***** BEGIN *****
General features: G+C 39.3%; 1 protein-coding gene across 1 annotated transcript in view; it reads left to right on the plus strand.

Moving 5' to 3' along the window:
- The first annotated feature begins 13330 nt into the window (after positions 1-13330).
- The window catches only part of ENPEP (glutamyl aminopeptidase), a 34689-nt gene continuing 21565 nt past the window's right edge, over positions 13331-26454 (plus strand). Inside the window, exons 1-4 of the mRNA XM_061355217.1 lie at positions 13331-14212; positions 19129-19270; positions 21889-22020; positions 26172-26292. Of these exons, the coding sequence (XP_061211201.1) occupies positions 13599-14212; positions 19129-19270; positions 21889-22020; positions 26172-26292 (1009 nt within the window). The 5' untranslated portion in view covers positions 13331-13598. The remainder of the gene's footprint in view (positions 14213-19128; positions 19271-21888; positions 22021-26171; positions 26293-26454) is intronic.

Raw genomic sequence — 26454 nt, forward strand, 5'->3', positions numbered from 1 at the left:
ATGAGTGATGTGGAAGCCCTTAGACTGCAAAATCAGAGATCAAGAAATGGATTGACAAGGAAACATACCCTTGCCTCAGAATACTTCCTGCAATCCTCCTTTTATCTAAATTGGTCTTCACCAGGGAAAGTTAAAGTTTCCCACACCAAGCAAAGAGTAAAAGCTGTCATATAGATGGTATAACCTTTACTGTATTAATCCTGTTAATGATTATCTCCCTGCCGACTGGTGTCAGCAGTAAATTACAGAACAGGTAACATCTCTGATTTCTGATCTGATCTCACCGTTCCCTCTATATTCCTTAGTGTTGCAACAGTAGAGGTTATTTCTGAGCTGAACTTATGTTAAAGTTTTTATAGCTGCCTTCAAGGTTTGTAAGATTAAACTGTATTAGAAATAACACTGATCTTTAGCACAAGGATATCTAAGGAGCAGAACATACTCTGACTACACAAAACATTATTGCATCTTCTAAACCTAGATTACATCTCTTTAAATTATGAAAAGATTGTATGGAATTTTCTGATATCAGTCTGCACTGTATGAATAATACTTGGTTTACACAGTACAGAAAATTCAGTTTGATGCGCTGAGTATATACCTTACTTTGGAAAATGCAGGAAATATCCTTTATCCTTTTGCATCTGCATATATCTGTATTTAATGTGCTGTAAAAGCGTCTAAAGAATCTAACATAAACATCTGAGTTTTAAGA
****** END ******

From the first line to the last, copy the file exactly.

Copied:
General features: G+C 39.3%; 1 protein-coding gene across 1 annotated transcript in view; it reads left to right on the plus strand.

Moving 5' to 3' along the window:
- The first annotated feature begins 13330 nt into the window (after positions 1-13330).
- The window catches only part of ENPEP (glutamyl aminopeptidase), a 34689-nt gene continuing 21565 nt past the window's right edge, over positions 13331-26454 (plus strand). Inside the window, exons 1-4 of the mRNA XM_061355217.1 lie at positions 13331-14212; positions 19129-19270; positions 21889-22020; positions 26172-26292. Of these exons, the coding sequence (XP_061211201.1) occupies positions 13599-14212; positions 19129-19270; positions 21889-22020; positions 26172-26292 (1009 nt within the window). The 5' untranslated portion in view covers positions 13331-13598. The remainder of the gene's footprint in view (positions 14213-19128; positions 19271-21888; positions 22021-26171; positions 26293-26454) is intronic.

Raw genomic sequence — 26454 nt, forward strand, 5'->3', positions numbered from 1 at the left:
ATGAGTGATGTGGAAGCCCTTAGACTGCAAAATCAGAGATCAAGAAATGGATTGACAAGGAAACATACCCTTGCCTCAGAATACTTCCTGCAATCCTCCTTTTATCTAAATTGGTCTTCACCAGGGAAAGTTAAAGTTTCCCACACCAAGCAAAGAGTAAAAGCTGTCATATAGATGGTATAACCTTTACTGTATTAATCCTGTTAATGATTATCTCCCTGCCGACTGGTGTCAGCAGTAAATTACAGAACAGGTAACATCTCTGATTTCTGATCTGATCTCACCGTTCCCTCTATATTCCTTAGTGTTGCAACAGTAGAGGTTATTTCTGAGCTGAACTTATGTTAAAGTTTTTATAGCTGCCTTCAAGGTTTGTAAGATTAAACTGTATTAGAAATAACACTGATCTTTAGCACAAGGATATCTAAGGAGCAGAACATACTCTGACTACACAAAACATTATTGCATCTTCTAAACCTAGATTACATCTCTTTAAATTATGAAAAGATTGTATGGAATTTTCTGATATCAGTCTGCACTGTATGAATAATACTTGGTTTACACAGTACAGAAAATTCAGTTTGATGCGCTGAGTATATACCTTACTTTGGAAAATGCAGGAAATATCCTTTATCCTTTTGCATCTGCATATATCTGTATTTAATGTGCTGTAAAAGCGTCTAAAGAATCTAACATAAACATCTGAGTTTTAAGA